Depressive symptoms and binge eating are both prevalent in weight management populations and may be associated with reduced benefit from behavioral weight loss, including higher attrition, more perceived barriers, lower weight loss, and increased weight regain. These two potential risk factors for poor behavioral weight loss outcomes may also be associated with each other as depressive symptoms may trigger binge eating, and binge eating-related distress could increase depressive symptoms. The depressive symptom-binge eating link has not been well studied in weight management samples, and psychological processes involved in this relationship have not yet been elucidated. Psychological flexibility, an individual's ability to be connected with and conscious of the present moment and to engage in values-consistent behavior even in the presence of difficult internal experiences, may be one psychological process that changes the depressive symptom-binge eating relationship. High psychological flexibility may be a protective factor in the association of depressive symptoms with binge eating. This study examined the relationship between depressive symptom and binge eating and a potential interactive role of psychological flexibility. Participants (N = 468, 76% female) completed self-report questionnaires of binge eating, depressive symptoms, and psychological flexibility at baseline prior to initiating behavioral weight loss. Depressive symptoms were positively associated with binge eating (B = 1.00, p < 0.001). Psychological flexibility had an interactive role (B = −0.03, p = 0.005). Among participants with minimal to mild depressive symptoms, those with higher psychological flexibility had less severe binge eating. Findings suggest that psychological flexibility may be a protective factor in the association between depressive symptoms and binge eating in the majority of individuals initiating behavioral weight loss. Psychological flexibility is a psychological process to consider targeting for enhancing efficacy of weight loss treatment, especially among individuals with minimal to mild depressive symptoms and binge eating behavior.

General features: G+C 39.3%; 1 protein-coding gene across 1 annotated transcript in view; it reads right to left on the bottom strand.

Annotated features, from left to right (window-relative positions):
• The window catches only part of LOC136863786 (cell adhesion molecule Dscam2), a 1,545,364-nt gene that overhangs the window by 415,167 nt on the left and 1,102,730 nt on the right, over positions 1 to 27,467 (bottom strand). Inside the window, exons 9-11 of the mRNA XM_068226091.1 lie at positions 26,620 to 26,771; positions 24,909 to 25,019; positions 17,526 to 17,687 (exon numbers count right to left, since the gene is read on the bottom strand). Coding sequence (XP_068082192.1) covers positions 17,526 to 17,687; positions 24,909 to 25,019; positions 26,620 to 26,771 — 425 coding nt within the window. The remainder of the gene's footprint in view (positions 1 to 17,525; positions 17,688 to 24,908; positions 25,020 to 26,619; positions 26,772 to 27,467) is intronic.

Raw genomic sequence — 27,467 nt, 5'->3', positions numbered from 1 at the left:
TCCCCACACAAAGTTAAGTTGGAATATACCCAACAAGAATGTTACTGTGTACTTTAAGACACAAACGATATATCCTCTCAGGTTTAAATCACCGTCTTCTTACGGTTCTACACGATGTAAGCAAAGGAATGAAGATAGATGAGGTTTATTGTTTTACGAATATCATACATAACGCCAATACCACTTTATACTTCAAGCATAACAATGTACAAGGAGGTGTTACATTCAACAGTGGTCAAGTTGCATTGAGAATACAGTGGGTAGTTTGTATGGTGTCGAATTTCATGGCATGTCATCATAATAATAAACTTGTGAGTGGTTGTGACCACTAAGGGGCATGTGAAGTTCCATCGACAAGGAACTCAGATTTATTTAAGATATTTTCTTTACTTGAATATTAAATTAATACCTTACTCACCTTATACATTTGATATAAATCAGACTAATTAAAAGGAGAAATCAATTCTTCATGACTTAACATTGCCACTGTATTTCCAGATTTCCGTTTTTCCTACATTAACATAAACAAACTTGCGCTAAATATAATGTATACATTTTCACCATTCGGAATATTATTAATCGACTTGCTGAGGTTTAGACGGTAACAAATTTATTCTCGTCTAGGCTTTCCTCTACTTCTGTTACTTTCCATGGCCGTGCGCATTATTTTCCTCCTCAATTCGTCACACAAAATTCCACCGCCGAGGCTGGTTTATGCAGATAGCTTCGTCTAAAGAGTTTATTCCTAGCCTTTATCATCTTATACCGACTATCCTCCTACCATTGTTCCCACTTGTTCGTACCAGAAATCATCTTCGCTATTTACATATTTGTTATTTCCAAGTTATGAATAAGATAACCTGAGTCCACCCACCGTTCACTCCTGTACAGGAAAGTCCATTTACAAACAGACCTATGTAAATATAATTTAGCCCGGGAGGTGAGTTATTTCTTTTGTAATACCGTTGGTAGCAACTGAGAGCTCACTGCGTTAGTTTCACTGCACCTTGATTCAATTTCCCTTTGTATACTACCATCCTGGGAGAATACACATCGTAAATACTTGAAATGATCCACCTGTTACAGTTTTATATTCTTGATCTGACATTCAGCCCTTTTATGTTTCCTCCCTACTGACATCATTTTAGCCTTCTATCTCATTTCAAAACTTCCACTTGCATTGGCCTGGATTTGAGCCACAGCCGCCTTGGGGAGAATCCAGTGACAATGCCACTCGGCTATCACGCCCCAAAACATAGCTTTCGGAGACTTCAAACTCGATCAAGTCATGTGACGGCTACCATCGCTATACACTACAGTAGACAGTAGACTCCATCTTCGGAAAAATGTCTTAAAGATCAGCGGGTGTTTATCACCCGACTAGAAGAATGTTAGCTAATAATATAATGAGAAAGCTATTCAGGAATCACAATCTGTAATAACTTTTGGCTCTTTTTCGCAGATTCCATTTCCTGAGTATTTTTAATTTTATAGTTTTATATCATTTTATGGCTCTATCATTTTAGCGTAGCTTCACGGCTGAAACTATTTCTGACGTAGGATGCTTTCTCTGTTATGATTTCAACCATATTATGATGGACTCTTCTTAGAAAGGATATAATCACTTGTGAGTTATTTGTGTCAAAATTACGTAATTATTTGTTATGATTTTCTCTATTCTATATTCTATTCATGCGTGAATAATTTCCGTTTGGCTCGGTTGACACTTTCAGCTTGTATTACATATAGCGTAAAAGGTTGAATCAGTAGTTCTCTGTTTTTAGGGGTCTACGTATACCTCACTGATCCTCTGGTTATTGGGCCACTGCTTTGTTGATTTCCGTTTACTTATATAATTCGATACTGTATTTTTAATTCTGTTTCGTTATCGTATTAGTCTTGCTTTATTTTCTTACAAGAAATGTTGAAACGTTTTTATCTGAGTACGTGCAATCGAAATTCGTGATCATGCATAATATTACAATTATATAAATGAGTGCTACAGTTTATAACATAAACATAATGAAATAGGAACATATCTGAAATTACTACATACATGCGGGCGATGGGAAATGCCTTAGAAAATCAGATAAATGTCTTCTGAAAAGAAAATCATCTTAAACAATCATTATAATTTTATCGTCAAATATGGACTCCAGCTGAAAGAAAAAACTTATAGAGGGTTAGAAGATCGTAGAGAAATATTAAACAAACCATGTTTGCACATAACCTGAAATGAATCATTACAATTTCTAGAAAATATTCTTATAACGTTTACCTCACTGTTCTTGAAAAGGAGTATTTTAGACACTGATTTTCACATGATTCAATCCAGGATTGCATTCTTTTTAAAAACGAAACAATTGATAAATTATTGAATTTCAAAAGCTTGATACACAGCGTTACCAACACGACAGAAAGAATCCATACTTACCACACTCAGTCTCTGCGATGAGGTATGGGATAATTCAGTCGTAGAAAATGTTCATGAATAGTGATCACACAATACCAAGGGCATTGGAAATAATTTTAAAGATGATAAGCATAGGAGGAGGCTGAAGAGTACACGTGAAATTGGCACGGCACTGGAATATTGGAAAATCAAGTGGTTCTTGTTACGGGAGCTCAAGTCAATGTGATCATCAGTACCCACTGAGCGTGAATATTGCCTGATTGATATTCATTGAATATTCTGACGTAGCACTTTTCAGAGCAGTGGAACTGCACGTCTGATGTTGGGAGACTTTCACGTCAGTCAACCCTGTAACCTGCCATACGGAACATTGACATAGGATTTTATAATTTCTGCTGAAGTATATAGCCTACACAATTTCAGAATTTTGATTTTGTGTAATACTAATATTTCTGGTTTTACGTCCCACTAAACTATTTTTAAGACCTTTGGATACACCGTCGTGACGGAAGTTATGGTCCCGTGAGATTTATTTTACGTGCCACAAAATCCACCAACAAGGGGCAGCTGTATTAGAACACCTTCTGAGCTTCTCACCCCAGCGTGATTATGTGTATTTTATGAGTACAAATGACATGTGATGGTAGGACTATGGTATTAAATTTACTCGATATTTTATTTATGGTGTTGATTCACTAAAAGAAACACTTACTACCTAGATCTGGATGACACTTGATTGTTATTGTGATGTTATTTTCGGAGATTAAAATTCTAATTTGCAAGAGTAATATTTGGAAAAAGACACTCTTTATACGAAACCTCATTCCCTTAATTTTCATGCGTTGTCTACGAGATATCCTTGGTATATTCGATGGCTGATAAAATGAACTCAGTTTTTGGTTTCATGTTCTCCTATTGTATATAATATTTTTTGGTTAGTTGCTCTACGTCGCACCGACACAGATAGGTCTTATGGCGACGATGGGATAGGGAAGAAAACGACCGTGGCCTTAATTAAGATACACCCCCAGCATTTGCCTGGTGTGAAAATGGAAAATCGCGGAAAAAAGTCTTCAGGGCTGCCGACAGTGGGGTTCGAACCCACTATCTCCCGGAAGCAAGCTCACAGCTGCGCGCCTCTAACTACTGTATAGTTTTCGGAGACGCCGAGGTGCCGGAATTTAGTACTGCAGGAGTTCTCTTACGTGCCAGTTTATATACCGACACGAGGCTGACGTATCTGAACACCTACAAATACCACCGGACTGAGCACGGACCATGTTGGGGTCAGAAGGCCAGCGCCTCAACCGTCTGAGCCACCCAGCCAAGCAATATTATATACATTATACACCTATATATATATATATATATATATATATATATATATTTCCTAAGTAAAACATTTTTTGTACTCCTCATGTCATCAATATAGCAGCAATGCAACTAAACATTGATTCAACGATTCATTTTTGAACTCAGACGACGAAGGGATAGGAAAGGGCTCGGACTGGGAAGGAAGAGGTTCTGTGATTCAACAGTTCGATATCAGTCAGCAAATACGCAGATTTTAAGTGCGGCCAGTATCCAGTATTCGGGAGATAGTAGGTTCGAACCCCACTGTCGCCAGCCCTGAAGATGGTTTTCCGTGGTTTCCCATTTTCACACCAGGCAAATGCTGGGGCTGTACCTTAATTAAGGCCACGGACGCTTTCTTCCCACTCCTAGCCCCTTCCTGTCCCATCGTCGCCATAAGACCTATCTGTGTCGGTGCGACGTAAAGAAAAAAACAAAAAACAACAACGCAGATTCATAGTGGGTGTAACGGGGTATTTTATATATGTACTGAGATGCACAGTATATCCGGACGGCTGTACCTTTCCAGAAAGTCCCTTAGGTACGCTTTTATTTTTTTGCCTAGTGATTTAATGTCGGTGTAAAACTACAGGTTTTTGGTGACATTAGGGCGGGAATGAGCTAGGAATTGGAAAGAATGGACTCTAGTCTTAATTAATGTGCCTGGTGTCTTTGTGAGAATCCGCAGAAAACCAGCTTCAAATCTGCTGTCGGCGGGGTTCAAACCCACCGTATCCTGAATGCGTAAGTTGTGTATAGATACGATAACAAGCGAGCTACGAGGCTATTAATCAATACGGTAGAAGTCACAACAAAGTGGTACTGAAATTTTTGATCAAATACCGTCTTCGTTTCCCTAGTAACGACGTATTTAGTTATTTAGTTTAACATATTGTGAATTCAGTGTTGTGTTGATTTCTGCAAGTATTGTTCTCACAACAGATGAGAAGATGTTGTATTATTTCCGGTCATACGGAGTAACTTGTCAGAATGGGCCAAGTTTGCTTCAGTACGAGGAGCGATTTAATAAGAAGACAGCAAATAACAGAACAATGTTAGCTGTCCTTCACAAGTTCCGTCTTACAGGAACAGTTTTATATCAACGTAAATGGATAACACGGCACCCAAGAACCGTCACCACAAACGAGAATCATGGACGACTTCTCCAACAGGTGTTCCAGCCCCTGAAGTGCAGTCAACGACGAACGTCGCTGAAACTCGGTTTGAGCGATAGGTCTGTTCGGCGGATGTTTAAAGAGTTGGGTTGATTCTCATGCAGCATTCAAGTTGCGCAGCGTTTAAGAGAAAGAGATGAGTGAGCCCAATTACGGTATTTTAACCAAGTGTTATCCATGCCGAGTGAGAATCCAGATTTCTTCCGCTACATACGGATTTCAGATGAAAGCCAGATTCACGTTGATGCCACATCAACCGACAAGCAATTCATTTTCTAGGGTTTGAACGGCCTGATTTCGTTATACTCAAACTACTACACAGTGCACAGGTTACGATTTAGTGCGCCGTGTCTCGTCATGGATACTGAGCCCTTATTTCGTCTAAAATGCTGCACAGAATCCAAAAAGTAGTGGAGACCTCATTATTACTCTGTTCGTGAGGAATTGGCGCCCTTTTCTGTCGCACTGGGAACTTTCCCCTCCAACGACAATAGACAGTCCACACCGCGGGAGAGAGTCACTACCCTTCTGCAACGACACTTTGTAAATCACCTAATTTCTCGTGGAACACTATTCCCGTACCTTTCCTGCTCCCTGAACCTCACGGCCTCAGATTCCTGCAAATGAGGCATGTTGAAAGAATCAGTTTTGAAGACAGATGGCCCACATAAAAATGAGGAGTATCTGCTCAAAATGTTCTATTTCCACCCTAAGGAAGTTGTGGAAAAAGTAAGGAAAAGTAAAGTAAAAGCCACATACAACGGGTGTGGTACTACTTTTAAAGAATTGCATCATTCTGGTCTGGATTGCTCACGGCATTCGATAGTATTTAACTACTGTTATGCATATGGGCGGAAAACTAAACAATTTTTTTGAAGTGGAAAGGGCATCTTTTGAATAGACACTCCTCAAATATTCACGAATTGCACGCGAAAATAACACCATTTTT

|Original language||English (US)|
|Number of pages||5|
|Journal||Journal of Contextual Behavioral Science|
|State||Published - Oct 2019|
Bibliographical noteFunding Information:
Drs. Butryn, Forman, and Sherwood receive grants from the National Institutes of Health for the current study and related research. Dr. Forman and Dr. Butryn receive royalties from editing and authoring books on acceptance-based treatment for weight management. We certify that all authors otherwise have no affiliation with or financial involvement in any organization or entity with a direct financial interest in the subject matter or materials discussed in the manuscript (e.g., employment, consultancies, stock ownership, honoraria).
This project was funded by an R01 grant ( R01CA188892 ; PI: Nancy Sherwood) from the National Cancer Institute .
- Behavioral weight loss
- Binge eating
- Psychological flexibility